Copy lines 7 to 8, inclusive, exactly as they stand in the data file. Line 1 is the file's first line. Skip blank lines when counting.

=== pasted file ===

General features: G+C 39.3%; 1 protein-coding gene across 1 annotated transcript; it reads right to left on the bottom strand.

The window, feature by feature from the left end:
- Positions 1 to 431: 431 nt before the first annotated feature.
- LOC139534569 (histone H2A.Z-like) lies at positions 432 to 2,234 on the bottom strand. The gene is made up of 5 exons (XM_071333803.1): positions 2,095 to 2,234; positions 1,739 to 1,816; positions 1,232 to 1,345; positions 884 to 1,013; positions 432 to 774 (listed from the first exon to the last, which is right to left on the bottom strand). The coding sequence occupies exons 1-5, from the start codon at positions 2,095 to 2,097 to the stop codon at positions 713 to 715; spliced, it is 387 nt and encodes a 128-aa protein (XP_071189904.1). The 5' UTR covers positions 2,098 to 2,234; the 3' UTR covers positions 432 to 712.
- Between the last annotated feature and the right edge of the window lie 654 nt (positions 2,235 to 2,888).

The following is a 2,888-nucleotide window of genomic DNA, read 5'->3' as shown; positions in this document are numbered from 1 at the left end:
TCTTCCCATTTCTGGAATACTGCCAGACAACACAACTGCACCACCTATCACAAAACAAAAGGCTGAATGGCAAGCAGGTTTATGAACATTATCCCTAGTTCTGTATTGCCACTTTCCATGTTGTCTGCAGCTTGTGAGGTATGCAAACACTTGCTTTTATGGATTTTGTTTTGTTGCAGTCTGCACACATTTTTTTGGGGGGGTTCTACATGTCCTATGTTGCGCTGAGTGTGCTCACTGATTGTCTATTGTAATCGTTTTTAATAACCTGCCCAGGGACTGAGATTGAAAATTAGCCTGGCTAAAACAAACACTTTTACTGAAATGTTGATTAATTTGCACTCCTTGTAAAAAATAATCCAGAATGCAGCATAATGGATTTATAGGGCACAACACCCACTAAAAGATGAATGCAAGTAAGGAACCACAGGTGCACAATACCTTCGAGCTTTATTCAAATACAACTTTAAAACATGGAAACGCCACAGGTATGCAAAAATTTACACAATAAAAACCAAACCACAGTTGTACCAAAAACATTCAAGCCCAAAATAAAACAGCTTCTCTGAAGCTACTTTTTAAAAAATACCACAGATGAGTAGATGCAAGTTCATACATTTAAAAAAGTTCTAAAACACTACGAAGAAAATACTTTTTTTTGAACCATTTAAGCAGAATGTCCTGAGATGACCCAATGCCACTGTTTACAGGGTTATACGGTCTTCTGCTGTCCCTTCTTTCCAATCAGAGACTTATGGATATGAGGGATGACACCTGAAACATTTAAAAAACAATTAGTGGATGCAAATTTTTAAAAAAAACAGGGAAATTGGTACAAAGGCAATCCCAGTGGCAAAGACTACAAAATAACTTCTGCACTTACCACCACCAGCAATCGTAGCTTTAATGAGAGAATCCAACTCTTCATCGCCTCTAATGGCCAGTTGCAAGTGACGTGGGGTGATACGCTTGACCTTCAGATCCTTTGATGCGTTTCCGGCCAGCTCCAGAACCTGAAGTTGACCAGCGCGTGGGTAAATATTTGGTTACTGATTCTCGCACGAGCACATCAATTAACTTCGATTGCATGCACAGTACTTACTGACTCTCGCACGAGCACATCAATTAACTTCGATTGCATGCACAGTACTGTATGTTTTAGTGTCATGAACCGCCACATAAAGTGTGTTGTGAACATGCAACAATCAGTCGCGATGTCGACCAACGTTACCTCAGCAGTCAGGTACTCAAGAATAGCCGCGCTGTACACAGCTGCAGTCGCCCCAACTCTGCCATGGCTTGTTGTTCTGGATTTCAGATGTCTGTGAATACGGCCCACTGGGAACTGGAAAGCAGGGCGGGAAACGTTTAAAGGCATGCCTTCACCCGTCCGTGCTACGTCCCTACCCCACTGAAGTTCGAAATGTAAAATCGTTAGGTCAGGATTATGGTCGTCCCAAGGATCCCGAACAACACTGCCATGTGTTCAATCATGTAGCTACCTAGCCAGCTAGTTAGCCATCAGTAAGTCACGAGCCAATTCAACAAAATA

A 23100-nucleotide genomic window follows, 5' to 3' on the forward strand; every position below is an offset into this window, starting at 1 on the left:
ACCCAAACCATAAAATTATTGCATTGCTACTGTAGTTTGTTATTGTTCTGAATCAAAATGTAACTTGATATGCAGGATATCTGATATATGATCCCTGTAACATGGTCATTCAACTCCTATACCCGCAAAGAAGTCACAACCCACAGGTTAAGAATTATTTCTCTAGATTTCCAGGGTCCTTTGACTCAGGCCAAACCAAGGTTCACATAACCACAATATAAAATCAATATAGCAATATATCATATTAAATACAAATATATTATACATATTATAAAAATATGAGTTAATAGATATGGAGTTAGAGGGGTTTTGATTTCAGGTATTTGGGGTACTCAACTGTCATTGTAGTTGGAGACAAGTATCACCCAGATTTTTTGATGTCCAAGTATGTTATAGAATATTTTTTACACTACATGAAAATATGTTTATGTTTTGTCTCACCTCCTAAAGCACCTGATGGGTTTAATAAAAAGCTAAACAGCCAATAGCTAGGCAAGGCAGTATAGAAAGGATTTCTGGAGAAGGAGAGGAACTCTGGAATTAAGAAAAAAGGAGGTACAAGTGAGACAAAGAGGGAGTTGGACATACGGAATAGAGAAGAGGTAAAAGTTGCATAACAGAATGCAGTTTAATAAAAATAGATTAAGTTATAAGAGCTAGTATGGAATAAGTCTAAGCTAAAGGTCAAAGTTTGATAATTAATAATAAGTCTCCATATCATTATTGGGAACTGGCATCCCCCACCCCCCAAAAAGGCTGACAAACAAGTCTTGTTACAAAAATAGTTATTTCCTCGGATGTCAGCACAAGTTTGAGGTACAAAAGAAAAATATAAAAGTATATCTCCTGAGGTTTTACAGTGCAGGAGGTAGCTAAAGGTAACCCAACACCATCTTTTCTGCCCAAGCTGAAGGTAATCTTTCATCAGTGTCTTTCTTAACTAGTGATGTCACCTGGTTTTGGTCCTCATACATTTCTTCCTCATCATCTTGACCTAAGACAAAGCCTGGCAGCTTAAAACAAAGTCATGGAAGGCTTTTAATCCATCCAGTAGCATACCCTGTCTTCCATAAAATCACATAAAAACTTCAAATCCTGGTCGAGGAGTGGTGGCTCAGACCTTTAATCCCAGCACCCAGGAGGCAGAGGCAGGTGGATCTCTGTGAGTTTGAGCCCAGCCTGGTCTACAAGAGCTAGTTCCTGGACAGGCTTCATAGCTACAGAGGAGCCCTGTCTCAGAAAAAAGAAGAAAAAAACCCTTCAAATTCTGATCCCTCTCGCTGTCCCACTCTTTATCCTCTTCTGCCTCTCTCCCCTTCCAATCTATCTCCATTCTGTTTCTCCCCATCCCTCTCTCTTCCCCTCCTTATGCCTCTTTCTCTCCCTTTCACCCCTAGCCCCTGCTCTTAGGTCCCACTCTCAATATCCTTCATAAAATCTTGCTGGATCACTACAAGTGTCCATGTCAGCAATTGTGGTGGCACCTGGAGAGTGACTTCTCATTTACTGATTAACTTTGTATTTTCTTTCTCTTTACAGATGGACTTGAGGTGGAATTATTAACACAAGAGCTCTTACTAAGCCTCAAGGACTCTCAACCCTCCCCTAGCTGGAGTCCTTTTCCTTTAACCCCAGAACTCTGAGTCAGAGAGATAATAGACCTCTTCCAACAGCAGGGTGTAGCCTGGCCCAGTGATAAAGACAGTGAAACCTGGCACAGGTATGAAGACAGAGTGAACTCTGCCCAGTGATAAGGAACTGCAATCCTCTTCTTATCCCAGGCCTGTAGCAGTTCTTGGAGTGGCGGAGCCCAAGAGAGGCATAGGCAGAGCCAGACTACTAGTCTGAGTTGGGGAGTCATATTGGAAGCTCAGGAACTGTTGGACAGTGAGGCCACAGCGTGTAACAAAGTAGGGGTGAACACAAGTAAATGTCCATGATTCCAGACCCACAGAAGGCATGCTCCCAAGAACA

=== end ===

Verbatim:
TCTTCCCATTTCTGGAATACTGCCAGACAACACAACTGCACCACCTATCACAAAACAAAAGGCTGAATGGCAAGCAGGTTTATGAACATTATCCCTAGTTCTGTATTGCCACTTTCCATGTTGTCTGCAGCTTGTGAGGTATGCAAACACTTGCTTTTATGGATTTTGTTTTGTTGCAGTCTGCACACATTTTTTTGGGGGGGTTCTACATGTCCTATGTTGCGCTGAGTGTGCTCACTGATTGTCTATTGTAATCGTTTTTAATAACCTGCCCAGGGACTGAGATTGAAAATTAGCCTGGCTAAAACAAACACTTTTACTGAAATGTTGATTAATTTGCACTCCTTGTAAAAAATAATCCAGAATGCAGCATAATGGATTTATAGGGCACAACACCCACTAAAAGATGAATGCAAGTAAGGAACCACAGGTGCACAATACCTTCGAGCTTTATTCAAATACAACTTTAAAACATGGAAACGCCACAGGTATGCAAAAATTTACACAATAAAAACCAAACCACAGTTGTACCAAAAACATTCAAGCCCAAAATAAAACAGCTTCTCTGAAGCTACTTTTTAAAAAATACCACAGATGAGTAGATGCAAGTTCATACATTTAAAAAAGTTCTAAAACACTACGAAGAAAATACTTTTTTTTGAACCATTTAAGCAGAATGTCCTGAGATGACCCAATGCCACTGTTTACAGGGTTATACGGTCTTCTGCTGTCCCTTCTTTCCAATCAGAGACTTATGGATATGAGGGATGACACCTGAAACATTTAAAAAACAATTAGTGGATGCAAATTTTTAAAAAAAACAGGGAAATTGGTACAAAGGCAATCCCAGTGGCAAAGACTACAAAATAACTTCTGCACTTACCACCACCAGCAATCGTAGCTTTAATGAGAGAATCCAACTCTTCATCGCCTCTAATGGCCAGTTGCAAGTGACGTGGGGTGATACGCTTGACCTTCAGATCCTTTGATGCGTTTCCGGCCAGCTCCAGAACCTGAAGTTGACCAGCGCGTGGGTAAATATTTGGTTACTGATTCTCGCACGAGCACATCAATTAACTTCGATTGCATGCACAGTACTTACTGACTCTCGCACGAGCACATCAATTAACTTCGATTGCATGCACAGTACTGTATGTTTTAGTGTCATGAACCGCCACATAAAGTGTGTTGTGAACATGCAACAATCAGTCGCGATGTCGACCAACGTTACCTCAGCAGTCAGGTACTCAAGAATAGCCGCGCTGTACACAGCTGCAGTCGCCCCAACTCTGCCATGGCTTGTTGTTCTGGATTTCAGATGTCTGTGAATACGGCCCACTGGGAACTGGAAAGCAGGGCGGGAAACGTTTAAAGGCATGCCTTCACCCGTCCGTGCTACGTCCCTACCCCACTGAAGTTCGAAATGTAAAATCGTTAGGTCAGGATTATGGTCGTCCCAAGGATCCCGAACAACACTGCCATGTGTTCAATCATGTAGCTACCTAGCCAGCTAGTTAGCCATCAGTAAGTCACGAGCCAATTCAACAAAATA

A 23100-nucleotide genomic window follows, 5' to 3' on the forward strand; every position below is an offset into this window, starting at 1 on the left: